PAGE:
Heritage, Culture & Arts

Marlborough’s rich history runs wide and deep, from the earliest Polynesian settlers of the Wairau Bar to the first European pioneers who built our towns and planted our first grapevines.

These people, the way they lived their lives and how they dealt with history’s major events has shaped Marlborough into what it is today. Those stories are all here, waiting to be discovered all over again.

Marlborough has a wealth of arts and culture, from art galleries to museums through to concerts and theatre productions.

Follow the Marlborough Arts and Crafts Trail, enjoy a glass of wine while listening to live music at a vineyard or on stage at Marlborough's new ASB Theatre.

Perano Whaling Station

On a narrow platform on Arapawa Island, just above the waterline of Tory Channel, lie the skeletal concrete and steel remains of a once-thriving whaling station.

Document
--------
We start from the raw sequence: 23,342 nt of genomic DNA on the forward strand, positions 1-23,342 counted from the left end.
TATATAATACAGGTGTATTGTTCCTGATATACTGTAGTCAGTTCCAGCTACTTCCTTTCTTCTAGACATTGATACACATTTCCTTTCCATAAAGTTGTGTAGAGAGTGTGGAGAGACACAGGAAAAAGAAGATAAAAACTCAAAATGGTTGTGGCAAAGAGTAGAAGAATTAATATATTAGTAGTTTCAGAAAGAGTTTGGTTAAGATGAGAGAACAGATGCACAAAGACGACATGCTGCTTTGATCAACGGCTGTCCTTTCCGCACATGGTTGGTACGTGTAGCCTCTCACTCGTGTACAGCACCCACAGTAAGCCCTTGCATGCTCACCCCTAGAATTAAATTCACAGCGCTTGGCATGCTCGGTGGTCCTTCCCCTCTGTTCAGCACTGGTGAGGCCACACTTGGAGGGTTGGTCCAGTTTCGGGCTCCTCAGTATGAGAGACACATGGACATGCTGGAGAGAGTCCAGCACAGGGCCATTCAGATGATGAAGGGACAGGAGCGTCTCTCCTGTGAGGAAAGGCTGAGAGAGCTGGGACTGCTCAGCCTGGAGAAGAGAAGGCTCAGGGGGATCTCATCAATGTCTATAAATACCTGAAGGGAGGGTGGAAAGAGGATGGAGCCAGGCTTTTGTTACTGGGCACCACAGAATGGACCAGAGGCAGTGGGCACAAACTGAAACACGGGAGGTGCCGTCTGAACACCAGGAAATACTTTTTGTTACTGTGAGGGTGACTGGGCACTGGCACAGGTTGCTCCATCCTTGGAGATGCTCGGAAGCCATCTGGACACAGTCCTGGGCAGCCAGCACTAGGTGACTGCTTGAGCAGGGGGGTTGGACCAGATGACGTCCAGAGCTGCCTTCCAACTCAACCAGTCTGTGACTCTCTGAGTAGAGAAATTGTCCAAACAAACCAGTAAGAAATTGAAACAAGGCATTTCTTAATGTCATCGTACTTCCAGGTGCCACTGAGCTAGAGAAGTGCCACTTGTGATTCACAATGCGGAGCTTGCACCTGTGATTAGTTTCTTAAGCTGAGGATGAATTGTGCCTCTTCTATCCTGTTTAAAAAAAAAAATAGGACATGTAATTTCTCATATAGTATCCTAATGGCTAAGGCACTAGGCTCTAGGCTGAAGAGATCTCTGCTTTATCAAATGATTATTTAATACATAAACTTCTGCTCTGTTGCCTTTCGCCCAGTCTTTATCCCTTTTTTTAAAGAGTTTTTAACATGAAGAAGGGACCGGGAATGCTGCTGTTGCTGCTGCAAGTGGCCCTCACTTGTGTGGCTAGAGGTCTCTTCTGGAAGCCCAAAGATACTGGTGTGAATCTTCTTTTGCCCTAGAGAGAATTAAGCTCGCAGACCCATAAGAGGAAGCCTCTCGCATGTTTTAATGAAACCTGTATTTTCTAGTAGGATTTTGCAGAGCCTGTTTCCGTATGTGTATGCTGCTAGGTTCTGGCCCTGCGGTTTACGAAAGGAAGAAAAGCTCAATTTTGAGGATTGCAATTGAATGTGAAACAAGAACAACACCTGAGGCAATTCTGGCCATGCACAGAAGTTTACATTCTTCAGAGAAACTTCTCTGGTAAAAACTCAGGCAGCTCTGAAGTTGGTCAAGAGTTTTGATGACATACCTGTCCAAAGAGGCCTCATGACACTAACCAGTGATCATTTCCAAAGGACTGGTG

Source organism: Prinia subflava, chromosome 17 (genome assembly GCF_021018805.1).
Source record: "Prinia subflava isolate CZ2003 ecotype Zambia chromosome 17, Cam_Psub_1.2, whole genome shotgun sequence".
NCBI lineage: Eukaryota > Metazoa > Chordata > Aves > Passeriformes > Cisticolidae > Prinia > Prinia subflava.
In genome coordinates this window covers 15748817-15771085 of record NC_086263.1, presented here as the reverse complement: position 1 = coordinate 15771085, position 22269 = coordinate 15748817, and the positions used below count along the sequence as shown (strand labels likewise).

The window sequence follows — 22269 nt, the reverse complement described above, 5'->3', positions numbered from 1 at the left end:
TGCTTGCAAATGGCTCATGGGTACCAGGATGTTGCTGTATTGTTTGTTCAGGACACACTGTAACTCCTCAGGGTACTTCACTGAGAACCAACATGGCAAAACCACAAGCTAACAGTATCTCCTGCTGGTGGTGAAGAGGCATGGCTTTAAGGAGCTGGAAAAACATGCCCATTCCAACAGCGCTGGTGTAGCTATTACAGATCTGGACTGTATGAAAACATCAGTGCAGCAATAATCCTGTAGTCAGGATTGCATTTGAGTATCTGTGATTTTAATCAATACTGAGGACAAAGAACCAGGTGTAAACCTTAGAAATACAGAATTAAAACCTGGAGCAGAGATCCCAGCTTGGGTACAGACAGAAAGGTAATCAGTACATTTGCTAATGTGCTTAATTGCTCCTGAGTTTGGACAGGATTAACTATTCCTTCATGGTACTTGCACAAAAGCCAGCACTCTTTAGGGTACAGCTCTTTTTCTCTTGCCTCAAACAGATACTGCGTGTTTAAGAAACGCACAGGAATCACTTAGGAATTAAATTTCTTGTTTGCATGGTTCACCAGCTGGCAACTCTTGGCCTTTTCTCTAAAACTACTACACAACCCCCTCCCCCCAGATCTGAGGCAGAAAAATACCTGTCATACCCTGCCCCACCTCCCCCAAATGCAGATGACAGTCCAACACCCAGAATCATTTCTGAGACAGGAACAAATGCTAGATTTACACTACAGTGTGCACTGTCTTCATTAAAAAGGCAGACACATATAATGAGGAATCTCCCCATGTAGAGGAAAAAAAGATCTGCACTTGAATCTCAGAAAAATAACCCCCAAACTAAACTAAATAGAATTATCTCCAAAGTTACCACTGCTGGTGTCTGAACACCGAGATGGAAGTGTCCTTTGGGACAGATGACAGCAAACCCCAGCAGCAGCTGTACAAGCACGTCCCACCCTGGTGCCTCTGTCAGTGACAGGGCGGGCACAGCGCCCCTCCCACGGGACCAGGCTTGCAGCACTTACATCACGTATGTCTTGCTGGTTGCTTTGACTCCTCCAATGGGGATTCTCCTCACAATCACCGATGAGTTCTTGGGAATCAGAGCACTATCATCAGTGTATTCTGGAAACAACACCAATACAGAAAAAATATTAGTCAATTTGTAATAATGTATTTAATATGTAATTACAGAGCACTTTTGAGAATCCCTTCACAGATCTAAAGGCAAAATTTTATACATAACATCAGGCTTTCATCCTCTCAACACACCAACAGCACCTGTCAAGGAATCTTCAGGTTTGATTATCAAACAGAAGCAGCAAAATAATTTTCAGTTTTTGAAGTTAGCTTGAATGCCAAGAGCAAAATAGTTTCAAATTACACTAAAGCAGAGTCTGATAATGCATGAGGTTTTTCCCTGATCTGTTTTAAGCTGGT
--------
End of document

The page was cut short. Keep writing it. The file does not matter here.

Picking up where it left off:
Here, at Fishing Bay, the Perano family began a career in whaling that would last from 1911 until 1964, when gunner Trevor Norton shot the last whale in New Zealand waters.

Whaling in the Marlborough Sounds began when John Guard established the first land-based whaling station, Te Awaiti, next to Fisherman's Bay, in 1827.

The Peranos, an Italian family living in Picton, established three whaling stations – but Fisherman's Bay, established in 1924 by Joe Perano, was considered the most important.

Whalers initially used rowboats and hand-held lances and harpoons, but the innovative, forward-thinking Peranos soon improved on that. They built high-speed whale chasers, hunted with bomb lances, and at the end even had a spotter aircraft.

Today visitors can still see the slipway where whale carcasses were winched out of the water and their blubber stripped off. This was thrown into a digester, which processed 25 tonnes of whale at a time, releasing the lucrative oil which was skimmed off the top.

The digester is one of the remaining features at the station today and also includes a steam boiler, bone saws, whale oil processing tanks and a theatre/hall.

The station is now managed by the Department of Conservation as an historic site.

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